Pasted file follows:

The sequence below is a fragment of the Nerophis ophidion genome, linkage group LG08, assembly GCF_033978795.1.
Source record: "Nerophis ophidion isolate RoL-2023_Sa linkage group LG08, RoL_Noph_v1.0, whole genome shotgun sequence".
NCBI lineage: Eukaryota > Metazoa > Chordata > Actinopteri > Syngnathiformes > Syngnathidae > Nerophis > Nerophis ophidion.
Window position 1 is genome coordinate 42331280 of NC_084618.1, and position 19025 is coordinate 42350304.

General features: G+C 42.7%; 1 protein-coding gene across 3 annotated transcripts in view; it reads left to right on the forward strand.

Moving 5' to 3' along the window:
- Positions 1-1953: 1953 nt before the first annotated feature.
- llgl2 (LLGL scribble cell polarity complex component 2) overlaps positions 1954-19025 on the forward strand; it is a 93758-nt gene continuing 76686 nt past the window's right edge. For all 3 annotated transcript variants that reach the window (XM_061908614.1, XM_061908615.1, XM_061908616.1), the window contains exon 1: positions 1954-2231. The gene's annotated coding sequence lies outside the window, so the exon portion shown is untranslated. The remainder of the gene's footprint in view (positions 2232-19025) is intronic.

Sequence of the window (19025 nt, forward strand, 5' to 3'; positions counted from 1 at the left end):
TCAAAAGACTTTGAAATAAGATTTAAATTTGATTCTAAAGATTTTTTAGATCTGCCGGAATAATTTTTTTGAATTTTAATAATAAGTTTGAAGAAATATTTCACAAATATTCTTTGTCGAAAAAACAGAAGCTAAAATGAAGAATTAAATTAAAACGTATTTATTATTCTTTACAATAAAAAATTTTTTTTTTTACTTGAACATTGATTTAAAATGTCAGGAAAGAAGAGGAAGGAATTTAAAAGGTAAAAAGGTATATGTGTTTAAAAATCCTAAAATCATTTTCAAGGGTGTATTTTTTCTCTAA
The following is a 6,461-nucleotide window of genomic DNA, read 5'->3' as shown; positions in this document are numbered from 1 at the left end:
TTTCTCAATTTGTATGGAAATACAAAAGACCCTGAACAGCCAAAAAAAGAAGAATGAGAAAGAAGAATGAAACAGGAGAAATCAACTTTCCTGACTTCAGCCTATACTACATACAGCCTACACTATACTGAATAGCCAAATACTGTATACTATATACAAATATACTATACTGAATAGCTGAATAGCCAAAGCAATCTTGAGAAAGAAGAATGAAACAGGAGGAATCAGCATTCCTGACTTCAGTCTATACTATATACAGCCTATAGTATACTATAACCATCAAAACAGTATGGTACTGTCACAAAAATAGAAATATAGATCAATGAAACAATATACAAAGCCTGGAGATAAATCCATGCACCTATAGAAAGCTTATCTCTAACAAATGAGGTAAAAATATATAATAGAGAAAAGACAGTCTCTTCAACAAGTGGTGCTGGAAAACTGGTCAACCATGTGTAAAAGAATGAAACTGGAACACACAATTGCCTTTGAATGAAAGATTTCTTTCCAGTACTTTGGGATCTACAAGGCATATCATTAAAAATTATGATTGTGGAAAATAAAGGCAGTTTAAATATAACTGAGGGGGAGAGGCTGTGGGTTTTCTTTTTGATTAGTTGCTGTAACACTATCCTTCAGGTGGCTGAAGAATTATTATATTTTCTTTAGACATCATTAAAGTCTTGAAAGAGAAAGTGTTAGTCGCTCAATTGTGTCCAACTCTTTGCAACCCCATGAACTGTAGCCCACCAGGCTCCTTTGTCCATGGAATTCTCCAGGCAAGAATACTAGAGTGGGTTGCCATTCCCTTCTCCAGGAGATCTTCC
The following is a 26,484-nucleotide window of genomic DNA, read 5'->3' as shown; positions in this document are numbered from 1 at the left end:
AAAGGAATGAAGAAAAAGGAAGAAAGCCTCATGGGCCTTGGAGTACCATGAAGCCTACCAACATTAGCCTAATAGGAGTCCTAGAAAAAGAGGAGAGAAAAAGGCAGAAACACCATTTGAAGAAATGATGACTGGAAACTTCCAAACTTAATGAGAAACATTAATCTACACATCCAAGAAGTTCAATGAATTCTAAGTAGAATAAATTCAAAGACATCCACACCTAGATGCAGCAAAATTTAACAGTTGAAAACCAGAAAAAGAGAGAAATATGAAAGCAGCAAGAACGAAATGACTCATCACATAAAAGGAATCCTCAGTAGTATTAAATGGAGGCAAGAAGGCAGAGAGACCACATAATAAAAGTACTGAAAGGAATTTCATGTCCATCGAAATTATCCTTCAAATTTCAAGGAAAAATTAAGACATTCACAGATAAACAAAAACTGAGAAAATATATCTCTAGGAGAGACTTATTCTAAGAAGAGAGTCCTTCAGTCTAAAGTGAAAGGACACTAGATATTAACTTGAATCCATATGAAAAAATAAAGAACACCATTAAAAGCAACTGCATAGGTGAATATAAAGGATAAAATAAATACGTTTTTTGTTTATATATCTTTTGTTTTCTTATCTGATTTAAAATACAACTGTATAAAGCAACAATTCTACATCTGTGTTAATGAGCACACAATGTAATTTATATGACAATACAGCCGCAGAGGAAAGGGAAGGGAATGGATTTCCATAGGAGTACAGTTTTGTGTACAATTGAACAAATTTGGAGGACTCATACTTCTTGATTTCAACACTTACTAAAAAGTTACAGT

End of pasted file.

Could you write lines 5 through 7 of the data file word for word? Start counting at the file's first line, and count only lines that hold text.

General features: G+C 42.7%; 1 protein-coding gene across 3 annotated transcripts in view; it reads left to right on the forward strand.

Moving 5' to 3' along the window:
- Positions 1-1953: 1953 nt before the first annotated feature.